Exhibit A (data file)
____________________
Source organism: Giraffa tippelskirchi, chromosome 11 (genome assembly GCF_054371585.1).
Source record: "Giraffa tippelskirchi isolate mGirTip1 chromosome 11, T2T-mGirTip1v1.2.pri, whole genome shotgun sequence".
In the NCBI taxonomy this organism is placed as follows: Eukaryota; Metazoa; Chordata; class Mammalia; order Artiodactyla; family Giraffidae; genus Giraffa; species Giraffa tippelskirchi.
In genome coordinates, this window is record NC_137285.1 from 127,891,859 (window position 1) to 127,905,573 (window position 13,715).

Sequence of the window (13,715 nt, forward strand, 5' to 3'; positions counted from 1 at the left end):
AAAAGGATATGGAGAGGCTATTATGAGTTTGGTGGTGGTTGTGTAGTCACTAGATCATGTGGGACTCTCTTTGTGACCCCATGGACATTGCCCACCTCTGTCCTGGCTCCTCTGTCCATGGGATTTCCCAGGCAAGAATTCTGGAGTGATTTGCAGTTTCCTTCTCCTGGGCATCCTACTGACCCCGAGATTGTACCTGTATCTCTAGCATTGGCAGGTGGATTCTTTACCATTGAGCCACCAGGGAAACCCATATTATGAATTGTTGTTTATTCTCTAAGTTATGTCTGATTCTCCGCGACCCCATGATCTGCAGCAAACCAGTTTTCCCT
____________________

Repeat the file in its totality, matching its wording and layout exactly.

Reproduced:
Source organism: Giraffa tippelskirchi, chromosome 11 (genome assembly GCF_054371585.1).
Source record: "Giraffa tippelskirchi isolate mGirTip1 chromosome 11, T2T-mGirTip1v1.2.pri, whole genome shotgun sequence".
In the NCBI taxonomy this organism is placed as follows: Eukaryota; Metazoa; Chordata; class Mammalia; order Artiodactyla; family Giraffidae; genus Giraffa; species Giraffa tippelskirchi.
In genome coordinates, this window is record NC_137285.1 from 127,891,859 (window position 1) to 127,905,573 (window position 13,715).

Sequence of the window (13,715 nt, forward strand, 5' to 3'; positions counted from 1 at the left end):
AAAAGGATATGGAGAGGCTATTATGAGTTTGGTGGTGGTTGTGTAGTCACTAGATCATGTGGGACTCTCTTTGTGACCCCATGGACATTGCCCACCTCTGTCCTGGCTCCTCTGTCCATGGGATTTCCCAGGCAAGAATTCTGGAGTGATTTGCAGTTTCCTTCTCCTGGGCATCCTACTGACCCCGAGATTGTACCTGTATCTCTAGCATTGGCAGGTGGATTCTTTACCATTGAGCCACCAGGGAAACCCATATTATGAATTGTTGTTTATTCTCTAAGTTATGTCTGATTCTCCGCGACCCCATGATCTGCAGCAAACCAGTTTTCCCT